Short Takes: Japan Loses Russian Friend

02/25/2011
By


TOKYO (majirox news) – On January 24, 2011, Marina Babenko was waiting for a group of tourists from Japan in the arrival zone at Moscow’s Domodedovo airport when a terrorist bomb claimed her life. The attack was a suicide bombing by Islamist rebels that killed 37 people and wounded 100.

The 45-year-old woman was one of many who lost their lives, but she was the only person who had a deep affinity with Japan. She often worked with high-ranking delegations and the Japanese community in Moscow.

“Her Japanese was excellent, and she translated for my school and our exhibitions,” said Keiko Kato, who owns a school in Moscow that teaches students how to make press flowers. Babenko was a popular Japanese interpreter who had strong ties to Japan.

Kato and Babenko had developed a strong relationship, and soon she was voluntarily helping Kato and other Japanese who lived in Moscow. “We never had a chance to thank her for everything she did for us (Japanese),” Kato said.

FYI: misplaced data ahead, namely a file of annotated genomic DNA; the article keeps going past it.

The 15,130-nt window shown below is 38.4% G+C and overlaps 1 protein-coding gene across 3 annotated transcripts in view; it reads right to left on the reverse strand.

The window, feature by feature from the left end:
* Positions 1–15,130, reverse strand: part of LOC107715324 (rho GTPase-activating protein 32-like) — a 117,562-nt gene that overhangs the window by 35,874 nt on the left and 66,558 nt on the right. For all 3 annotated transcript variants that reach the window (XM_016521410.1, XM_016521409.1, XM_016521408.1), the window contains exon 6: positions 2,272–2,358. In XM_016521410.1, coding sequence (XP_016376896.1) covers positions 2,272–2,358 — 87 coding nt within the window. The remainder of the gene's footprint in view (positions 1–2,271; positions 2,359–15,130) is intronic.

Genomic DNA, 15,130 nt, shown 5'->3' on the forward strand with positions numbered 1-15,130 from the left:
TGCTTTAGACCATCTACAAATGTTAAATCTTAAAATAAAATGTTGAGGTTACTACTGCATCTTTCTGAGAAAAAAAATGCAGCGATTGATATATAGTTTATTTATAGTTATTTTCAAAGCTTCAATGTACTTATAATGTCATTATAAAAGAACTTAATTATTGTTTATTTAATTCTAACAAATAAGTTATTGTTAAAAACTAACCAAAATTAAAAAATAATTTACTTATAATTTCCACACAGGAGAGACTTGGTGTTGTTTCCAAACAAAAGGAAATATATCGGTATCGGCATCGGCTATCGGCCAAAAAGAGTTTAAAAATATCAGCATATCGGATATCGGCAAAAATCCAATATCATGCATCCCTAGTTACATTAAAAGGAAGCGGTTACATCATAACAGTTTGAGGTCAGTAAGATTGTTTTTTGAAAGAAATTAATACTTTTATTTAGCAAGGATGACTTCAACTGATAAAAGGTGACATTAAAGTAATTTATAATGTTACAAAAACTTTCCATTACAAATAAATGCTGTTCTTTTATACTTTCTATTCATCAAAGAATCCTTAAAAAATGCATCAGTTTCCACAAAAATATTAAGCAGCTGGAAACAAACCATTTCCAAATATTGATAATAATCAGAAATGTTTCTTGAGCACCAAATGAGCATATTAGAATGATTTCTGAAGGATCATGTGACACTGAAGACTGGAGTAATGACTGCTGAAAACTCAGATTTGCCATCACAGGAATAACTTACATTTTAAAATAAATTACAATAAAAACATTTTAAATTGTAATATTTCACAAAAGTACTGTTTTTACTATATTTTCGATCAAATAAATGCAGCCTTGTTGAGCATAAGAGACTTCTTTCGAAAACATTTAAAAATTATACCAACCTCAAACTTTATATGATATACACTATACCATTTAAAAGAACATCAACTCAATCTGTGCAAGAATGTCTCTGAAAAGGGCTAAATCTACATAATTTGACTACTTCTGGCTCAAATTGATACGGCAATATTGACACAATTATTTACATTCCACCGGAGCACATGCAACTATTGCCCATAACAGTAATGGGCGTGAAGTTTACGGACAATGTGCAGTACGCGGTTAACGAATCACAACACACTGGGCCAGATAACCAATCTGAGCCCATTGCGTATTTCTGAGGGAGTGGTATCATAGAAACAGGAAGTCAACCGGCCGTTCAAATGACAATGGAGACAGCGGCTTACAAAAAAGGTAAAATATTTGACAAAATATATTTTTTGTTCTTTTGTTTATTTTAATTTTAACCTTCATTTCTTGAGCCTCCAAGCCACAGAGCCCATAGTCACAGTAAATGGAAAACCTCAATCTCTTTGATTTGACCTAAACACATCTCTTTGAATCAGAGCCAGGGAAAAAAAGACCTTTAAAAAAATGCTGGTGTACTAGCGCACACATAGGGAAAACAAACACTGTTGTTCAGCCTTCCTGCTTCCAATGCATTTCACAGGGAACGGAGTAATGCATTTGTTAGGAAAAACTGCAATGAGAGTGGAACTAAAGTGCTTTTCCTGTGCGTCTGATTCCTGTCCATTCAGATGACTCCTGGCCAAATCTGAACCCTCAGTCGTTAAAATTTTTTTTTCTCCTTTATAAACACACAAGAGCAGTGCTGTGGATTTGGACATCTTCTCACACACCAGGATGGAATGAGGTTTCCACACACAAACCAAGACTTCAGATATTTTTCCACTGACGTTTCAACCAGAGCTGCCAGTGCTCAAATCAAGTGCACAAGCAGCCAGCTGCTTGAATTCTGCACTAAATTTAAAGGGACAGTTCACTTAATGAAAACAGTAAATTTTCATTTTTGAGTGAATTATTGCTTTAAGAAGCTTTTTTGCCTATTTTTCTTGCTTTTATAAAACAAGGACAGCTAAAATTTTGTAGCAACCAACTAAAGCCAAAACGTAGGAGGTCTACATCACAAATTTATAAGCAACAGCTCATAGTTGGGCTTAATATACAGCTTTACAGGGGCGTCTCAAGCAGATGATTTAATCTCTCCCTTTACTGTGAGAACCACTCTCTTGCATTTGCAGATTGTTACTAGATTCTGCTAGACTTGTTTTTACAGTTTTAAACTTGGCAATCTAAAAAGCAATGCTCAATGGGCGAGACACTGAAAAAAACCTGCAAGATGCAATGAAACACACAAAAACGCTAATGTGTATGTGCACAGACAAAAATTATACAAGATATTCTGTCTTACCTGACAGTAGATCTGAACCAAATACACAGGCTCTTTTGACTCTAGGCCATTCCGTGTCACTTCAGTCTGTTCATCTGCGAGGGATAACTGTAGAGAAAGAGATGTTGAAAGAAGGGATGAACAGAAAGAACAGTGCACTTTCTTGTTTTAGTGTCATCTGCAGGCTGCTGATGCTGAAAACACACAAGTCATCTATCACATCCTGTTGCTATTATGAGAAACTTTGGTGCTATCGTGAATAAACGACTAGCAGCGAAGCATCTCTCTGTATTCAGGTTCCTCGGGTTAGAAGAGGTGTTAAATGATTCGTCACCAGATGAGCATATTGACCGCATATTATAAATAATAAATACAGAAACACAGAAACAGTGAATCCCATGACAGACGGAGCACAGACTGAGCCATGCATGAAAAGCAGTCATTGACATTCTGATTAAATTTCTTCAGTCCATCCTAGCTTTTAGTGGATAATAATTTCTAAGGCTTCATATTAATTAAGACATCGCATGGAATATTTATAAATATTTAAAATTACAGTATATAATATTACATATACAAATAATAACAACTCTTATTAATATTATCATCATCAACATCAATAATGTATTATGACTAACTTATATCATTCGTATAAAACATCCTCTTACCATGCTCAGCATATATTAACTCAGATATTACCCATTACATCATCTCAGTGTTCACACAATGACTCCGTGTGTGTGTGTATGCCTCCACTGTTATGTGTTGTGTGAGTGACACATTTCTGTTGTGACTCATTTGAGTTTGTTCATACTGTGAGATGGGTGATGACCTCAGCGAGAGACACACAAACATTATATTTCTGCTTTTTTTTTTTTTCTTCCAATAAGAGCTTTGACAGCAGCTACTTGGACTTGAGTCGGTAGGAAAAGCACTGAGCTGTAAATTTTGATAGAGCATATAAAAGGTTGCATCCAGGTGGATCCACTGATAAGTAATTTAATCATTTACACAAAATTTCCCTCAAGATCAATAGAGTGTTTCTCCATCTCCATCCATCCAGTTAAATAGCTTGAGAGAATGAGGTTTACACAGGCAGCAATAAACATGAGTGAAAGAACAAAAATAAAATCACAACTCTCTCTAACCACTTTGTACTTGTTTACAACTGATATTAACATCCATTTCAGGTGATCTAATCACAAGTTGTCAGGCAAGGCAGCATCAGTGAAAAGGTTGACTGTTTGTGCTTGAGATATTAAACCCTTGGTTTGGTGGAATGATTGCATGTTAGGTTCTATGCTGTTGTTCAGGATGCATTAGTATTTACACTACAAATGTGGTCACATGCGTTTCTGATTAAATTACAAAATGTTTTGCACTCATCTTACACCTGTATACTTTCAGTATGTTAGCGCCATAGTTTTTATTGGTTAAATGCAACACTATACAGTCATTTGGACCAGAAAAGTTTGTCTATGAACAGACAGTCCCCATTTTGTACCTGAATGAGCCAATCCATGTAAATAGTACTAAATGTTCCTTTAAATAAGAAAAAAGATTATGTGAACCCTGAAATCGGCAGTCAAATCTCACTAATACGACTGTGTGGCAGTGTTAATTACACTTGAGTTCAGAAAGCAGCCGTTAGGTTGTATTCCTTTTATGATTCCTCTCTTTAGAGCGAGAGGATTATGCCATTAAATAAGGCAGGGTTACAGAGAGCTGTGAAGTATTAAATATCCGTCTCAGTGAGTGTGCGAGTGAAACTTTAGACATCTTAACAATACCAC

According to the president of the Association of Guides, Alexander Osipov, Marina also worked with art lovers and art critics. She loved taking the Japanese on tours of the Tretyakov Gallery and the Pushkin Fine Arts Museum. The president also noted that she was an easygoing, happy person who always regarded problems with humor and irony.

Babenko was well known for having brought Japanese culture to the Russians. She always had a fascination with Japan and dreamed of going there one day. She finally did go with her husband and two children and studied culture, history and language in Otaru, Hokkaido, and Tokyo. She and her family ended up staying there for five years.

Her daughter, Oksana, is already following in her mother’s steps. She studied Japanese at the Institute of Asian and African Studies of Moscow State University, where her mother had also attended. Oksana came to Japan last year and is now attending Tokai University in Kanagawa Prefecture. In the future, she hopes to lead tour groups and to share Japanese culture with the Russians.

Babenko had planned to visit her daughter in Japan this month and was excited about the trip.

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One Response to Short Takes: Japan Loses Russian Friend

  1. Casper on 02/26/2011 at 2:00 am

    Marina Babenko may she rest in peace. Such a terrible loss for her family, Japan, and Russia. We need more people like Marina Babenko, who helped to bridge gaps between cultures. And, we should all work together to get rid of all terrorists, who work against ALL MANKIND. What cowards, to kill so many innocent people!

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